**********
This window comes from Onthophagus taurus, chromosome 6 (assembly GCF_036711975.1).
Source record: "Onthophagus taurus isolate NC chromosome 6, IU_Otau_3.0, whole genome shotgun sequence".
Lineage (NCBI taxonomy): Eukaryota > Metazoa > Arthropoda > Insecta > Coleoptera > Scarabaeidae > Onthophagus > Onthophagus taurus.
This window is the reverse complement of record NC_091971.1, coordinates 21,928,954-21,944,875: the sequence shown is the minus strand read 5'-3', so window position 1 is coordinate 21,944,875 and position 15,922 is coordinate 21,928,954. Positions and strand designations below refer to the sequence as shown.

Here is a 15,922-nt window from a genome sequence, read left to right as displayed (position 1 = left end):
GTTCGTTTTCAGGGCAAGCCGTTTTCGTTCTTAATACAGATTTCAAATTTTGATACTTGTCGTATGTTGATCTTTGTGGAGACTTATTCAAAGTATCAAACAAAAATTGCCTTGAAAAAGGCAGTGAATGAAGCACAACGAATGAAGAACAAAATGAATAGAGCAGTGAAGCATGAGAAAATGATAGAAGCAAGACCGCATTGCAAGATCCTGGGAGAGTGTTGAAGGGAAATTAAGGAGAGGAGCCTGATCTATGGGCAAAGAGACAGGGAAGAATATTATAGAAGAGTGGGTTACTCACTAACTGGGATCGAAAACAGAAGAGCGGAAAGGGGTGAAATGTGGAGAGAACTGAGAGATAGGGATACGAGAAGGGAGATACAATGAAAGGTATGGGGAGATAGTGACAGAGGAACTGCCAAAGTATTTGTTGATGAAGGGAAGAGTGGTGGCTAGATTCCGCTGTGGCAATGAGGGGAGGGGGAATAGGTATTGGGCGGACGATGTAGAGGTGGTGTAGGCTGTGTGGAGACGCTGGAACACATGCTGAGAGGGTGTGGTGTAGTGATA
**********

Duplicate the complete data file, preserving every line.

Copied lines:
This window comes from Onthophagus taurus, chromosome 6 (assembly GCF_036711975.1).
Source record: "Onthophagus taurus isolate NC chromosome 6, IU_Otau_3.0, whole genome shotgun sequence".
Lineage (NCBI taxonomy): Eukaryota > Metazoa > Arthropoda > Insecta > Coleoptera > Scarabaeidae > Onthophagus > Onthophagus taurus.
This window is the reverse complement of record NC_091971.1, coordinates 21,928,954-21,944,875: the sequence shown is the minus strand read 5'-3', so window position 1 is coordinate 21,944,875 and position 15,922 is coordinate 21,928,954. Positions and strand designations below refer to the sequence as shown.

Here is a 15,922-nt window from a genome sequence, read left to right as displayed (position 1 = left end):
GTTCGTTTTCAGGGCAAGCCGTTTTCGTTCTTAATACAGATTTCAAATTTTGATACTTGTCGTATGTTGATCTTTGTGGAGACTTATTCAAAGTATCAAACAAAAATTGCCTTGAAAAAGGCAGTGAATGAAGCACAACGAATGAAGAACAAAATGAATAGAGCAGTGAAGCATGAGAAAATGATAGAAGCAAGACCGCATTGCAAGATCCTGGGAGAGTGTTGAAGGGAAATTAAGGAGAGGAGCCTGATCTATGGGCAAAGAGACAGGGAAGAATATTATAGAAGAGTGGGTTACTCACTAACTGGGATCGAAAACAGAAGAGCGGAAAGGGGTGAAATGTGGAGAGAACTGAGAGATAGGGATACGAGAAGGGAGATACAATGAAAGGTATGGGGAGATAGTGACAGAGGAACTGCCAAAGTATTTGTTGATGAAGGGAAGAGTGGTGGCTAGATTCCGCTGTGGCAATGAGGGGAGGGGGAATAGGTATTGGGCGGACGATGTAGAGGTGGTGTAGGCTGTGTGGAGACGCTGGAACACATGCTGAGAGGGTGTGGTGTAGTGATA